Plan B: Further Thoughts on Faith
by Anne Lamott
Riverhead Hardcover, 2005
review by Heidi Schlumpf
When Anne Lamott “came out” as a left-wing Christian in her first spiritual autobiography, Traveling Mercies: Some Thoughts on Faith (Pantheon, 1999), she struck a nerve with thousands, maybe millions, of women—and more than a few men. Now here was a Christian who didn’t make you want to gag. She was smart, sassy, and hip—and I’m not just talking about the dreads.
Most of all, she was gut-wrenchingly honest about her messy, sometimes messed-up life, whether remembering her years of alcohol and drug addiction or admitting she has cellulite on her thighs. And in a witty, self-deprecating way that rang piercingly authentic, she was able to convince her readers-turned-fans that everything was going to be OK. If Lamott’s faith could help her through her craziness, surely the rest of us might have a chance, too.
Traveling Mercies was at the top of the bestseller list for months, and it’s become something of an icon of spiritual autobiographies. New authors often dream of being the next Anne Lamott, and even a few experienced ones envy her ability to find meaning in the mundane. So, naturally, a sequel to such a successful book is dangerous literary territory. Can it ever live up to the first?
I’m here to say, yes, it does. Plan B: Further Thoughts on Faith picks up where Traveling Mercies left off. In the first book, Lamott mines her childhood, her family, and her young adulthood. In Plan B,
she is firmly in middle age, not afraid to admit it, and
still finding that taking a deep breath, turning to God,
and having a good set of friends and fellow church-goers
can get you through the toughest of times—and help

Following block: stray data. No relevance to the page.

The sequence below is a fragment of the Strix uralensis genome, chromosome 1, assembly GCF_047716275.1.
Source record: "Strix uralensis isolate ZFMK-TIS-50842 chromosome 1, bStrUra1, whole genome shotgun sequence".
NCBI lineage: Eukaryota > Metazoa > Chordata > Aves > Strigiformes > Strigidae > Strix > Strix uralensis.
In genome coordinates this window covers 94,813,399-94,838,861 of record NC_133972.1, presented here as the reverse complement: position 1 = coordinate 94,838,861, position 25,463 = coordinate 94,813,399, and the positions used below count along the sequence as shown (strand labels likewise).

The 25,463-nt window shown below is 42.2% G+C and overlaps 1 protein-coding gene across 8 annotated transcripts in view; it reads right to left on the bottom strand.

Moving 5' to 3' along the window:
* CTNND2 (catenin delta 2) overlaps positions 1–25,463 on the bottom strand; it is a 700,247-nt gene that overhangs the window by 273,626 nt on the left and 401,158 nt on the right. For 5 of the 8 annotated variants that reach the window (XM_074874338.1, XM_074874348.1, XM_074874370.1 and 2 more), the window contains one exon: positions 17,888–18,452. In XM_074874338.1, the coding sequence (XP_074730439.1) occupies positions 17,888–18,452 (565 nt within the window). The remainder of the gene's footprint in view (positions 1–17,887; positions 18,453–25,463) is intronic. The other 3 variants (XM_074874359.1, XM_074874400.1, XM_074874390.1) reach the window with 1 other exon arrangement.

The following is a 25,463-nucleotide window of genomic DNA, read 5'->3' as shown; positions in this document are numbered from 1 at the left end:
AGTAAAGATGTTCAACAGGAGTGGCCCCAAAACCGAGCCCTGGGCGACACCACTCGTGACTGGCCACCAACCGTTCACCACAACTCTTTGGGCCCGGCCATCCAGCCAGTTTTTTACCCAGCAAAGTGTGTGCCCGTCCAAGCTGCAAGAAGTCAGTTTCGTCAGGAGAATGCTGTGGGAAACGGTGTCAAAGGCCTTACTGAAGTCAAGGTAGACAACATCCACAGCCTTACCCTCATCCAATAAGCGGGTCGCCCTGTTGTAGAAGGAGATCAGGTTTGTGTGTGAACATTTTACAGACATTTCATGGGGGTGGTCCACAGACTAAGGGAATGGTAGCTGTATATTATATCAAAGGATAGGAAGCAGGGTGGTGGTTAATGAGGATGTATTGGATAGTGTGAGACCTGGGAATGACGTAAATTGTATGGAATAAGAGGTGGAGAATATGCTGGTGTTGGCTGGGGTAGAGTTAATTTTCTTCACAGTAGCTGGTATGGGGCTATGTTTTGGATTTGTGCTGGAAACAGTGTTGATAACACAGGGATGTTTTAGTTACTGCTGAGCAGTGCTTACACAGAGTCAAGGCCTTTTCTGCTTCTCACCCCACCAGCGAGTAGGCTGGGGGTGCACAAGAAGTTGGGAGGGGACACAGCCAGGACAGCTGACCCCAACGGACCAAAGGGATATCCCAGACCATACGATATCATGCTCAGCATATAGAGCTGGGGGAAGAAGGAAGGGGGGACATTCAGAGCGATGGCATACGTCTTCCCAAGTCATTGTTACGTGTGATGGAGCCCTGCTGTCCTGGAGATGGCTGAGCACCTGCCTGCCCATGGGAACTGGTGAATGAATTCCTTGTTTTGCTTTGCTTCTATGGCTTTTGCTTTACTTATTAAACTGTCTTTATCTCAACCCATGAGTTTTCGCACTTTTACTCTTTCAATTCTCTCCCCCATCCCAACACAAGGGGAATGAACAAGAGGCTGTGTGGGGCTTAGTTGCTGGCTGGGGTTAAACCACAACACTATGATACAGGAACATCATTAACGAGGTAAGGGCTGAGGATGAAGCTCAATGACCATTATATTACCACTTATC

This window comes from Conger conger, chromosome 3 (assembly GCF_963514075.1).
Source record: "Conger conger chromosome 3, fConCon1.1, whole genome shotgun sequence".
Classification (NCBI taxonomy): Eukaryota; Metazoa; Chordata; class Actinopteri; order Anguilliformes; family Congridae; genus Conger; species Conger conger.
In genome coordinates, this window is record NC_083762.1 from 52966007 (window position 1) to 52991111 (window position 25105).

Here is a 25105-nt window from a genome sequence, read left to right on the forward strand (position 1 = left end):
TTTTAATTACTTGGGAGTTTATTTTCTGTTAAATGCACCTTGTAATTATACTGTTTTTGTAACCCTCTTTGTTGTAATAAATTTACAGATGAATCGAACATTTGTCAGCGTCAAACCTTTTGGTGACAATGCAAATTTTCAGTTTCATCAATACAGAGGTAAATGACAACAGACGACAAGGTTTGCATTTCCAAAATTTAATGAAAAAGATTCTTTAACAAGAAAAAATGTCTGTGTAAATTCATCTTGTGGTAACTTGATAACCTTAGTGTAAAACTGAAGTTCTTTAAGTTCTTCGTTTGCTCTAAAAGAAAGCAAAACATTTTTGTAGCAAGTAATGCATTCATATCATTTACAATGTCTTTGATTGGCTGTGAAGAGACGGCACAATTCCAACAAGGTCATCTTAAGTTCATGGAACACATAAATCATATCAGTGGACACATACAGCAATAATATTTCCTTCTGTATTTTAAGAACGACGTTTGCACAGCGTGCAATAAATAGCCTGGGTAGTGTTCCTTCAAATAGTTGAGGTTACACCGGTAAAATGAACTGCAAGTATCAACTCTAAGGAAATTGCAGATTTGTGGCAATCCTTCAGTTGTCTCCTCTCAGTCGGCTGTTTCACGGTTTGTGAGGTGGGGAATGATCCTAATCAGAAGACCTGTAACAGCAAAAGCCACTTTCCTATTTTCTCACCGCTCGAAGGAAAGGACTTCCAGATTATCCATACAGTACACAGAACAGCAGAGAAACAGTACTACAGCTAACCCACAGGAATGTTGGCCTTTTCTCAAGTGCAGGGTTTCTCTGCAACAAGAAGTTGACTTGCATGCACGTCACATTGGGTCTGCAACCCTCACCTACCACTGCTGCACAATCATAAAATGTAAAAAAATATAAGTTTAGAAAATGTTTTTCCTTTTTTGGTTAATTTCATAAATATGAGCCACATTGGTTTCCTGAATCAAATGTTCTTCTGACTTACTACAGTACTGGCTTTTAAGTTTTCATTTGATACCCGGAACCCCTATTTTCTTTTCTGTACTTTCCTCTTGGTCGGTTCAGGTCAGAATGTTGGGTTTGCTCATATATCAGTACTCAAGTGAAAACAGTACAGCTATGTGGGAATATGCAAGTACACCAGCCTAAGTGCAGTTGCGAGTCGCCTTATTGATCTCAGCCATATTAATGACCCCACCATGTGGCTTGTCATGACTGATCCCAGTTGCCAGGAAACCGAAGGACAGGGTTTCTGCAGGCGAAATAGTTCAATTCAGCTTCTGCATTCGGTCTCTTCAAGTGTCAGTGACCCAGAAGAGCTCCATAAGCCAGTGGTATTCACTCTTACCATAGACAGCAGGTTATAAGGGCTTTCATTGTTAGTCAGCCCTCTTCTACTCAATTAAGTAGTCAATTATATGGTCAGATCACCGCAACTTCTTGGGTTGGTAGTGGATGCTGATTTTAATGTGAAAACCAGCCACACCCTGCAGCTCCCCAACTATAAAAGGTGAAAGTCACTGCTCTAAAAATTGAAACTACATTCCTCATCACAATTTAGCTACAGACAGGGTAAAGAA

you celebrate the good ones.
Lamott continues to find the holy in everyday life—her mother’s illness, the death of her dog, the continuing challenges of single motherhood to her son, Sam. Woven throughout the stories and her snide wisecracks are insightful gems like this one: “I’ve said this before: When God is going to do something wonderful, He or She always starts with a hardship; when God is going to do something amazing, He or She starts with an impossibility.”
Some may be bothered by Lamott’s repeated references to her dislike of a certain president with the middle initial “W,” but certainly war is fair game in a book of “thoughts on faith,” and her essay about an anti-war protest is one of the most poignant in the book. Regular readers of Lamott may recognize some of these essays as reprinted from her column on Salon.com, and her die-hard fans will enjoy the update on her life (Sam gets to meet his father, Anne has a boyfriend). But new readers will also be happy to have found a spiritual companion who understands those of us who claim the seemingly oxymoronic labels of left-leaning and Christian.
Copyright ©2005 Heidi Schlumpf
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